Ellen Connolly from the SMH Good Living cocktail section, recently interviewed Downtown bartender Ben Light about the Atty Cocktail, and then asked him for his own version of the classic. While the article photo makes Ben’s hair looks like it has been in an explosion in a mattress factory, the Atty is proving to be explosively popular in Downtown.
Feminine charms of the green fairy, by Ellen Connolly, SMH Good Living, October 12, 2010
Absinthe, the high-proof herbal liquor that suffered a century-long ban due to its reputed hallucinogenic qualities, has made a delicate return to Sydney bars and is appearing in old and new cocktails. Ben Light, of Downtown at THE COMMONS in Darlinghurst, says a dash or two of the “green fairy” in cocktails is helping to repair the reputation of the misunderstood and often maligned spirit.
“People are wary of it because of its ability to overpower,” Light says. “I like to use (absinthe) in cocktails in moderation as it provides a herbal dimension”
One of his favourites is the Atty, an elegant and feminine tipple invented in the early 1900s. Containing absinthe, creme de violette (a sweet liqueur flavoured by violet roots and leaves), gin and dry vermouth, the flavour of the Attty “seems to change with every sip”
“It’s a surprisingly delicate drink, with floral notes up front from the violette and the lemon zest (garnish) matching nicely with the botanicals in the gin,” Light says. The absinthe provides a lingering anise finish.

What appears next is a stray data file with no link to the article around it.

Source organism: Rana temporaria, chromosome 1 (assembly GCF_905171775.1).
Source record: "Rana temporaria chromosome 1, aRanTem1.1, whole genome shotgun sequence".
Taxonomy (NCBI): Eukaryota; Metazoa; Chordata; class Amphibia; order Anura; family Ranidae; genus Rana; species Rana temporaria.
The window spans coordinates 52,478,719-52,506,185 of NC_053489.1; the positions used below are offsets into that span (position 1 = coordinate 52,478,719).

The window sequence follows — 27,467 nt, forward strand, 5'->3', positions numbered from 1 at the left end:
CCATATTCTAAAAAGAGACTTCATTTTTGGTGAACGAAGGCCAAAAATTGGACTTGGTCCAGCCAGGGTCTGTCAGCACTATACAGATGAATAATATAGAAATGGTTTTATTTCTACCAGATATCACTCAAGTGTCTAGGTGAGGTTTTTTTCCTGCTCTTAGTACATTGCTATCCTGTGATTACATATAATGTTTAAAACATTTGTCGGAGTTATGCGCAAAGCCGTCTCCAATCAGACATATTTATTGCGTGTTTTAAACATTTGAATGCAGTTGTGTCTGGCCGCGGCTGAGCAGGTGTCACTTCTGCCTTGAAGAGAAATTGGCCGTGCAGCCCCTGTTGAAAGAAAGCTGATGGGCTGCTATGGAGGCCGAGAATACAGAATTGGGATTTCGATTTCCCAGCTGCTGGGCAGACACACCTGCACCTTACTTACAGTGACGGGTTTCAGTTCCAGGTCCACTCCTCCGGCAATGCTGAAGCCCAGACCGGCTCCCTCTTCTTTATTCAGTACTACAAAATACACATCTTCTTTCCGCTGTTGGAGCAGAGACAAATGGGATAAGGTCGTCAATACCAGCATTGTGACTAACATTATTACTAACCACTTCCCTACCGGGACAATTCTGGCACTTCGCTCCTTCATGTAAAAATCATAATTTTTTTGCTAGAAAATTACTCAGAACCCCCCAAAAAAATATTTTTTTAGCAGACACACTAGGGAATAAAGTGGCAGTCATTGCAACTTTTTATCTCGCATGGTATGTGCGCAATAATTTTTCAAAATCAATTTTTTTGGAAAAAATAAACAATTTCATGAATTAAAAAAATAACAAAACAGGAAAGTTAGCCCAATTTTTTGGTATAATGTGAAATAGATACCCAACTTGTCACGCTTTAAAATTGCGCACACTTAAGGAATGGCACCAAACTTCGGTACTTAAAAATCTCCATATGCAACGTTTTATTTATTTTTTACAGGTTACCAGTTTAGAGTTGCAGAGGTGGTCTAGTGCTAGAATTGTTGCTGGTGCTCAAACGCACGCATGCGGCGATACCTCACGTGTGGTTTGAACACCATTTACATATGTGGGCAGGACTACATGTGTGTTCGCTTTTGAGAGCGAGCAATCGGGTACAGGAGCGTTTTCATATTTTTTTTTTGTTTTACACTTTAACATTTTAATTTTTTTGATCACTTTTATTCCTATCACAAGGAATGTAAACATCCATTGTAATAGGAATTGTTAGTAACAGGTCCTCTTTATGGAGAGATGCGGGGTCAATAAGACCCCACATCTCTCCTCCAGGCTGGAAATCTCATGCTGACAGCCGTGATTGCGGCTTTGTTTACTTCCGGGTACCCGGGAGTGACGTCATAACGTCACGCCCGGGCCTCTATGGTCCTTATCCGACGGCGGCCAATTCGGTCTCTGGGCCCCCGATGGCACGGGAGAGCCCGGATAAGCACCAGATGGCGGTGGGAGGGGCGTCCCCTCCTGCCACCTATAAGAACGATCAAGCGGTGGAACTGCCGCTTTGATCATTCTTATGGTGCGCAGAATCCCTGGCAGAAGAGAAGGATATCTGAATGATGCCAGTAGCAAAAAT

Many bartenders these days, including Light, tweak the recipe slightly as the orginial measurements were quite heavy on absinthe and creme de violette. “They were slightly overpowering, pulling back on these ingredients, makes for a more delicate drink.”
Light’s modern twist Lady Friend , is still delicate but uses a base spirit of rye whiskey instead of gin to give the cocktail more body. The vermouth and creme de violette remain but maraschino liqueur replaces absinthe to appeal to a wider audience. “Some people just don’t like the aniseed flavour in drinks” Light says.
As to the drink’s name, he say Atty is short for Attilio, a popular women’s name around the time the drink was created. “It’s likely the drink was named for a certain lady friend of the bartender,” he says. “I thought I’d do similarly with the new cocktail, but leave my options open.”
The cocktail is served over cracked ice in an old-fashioned glass, garnished with lemon zest for aroma and freshly picked native flowers. “I decided to put it on the rocks to soften the rye flavours a little and allow the drink to grow over time. The lemon oils really bring out the best of all these spirits and the flowers are a nice delicate and feminine touch that I picked from the garden at THE COMMONS. This ties the drink back to the place it was invented.”
Like the Atty, the modern twist has a great depth of flavour, “but its sweeter and more rounded,” Light says.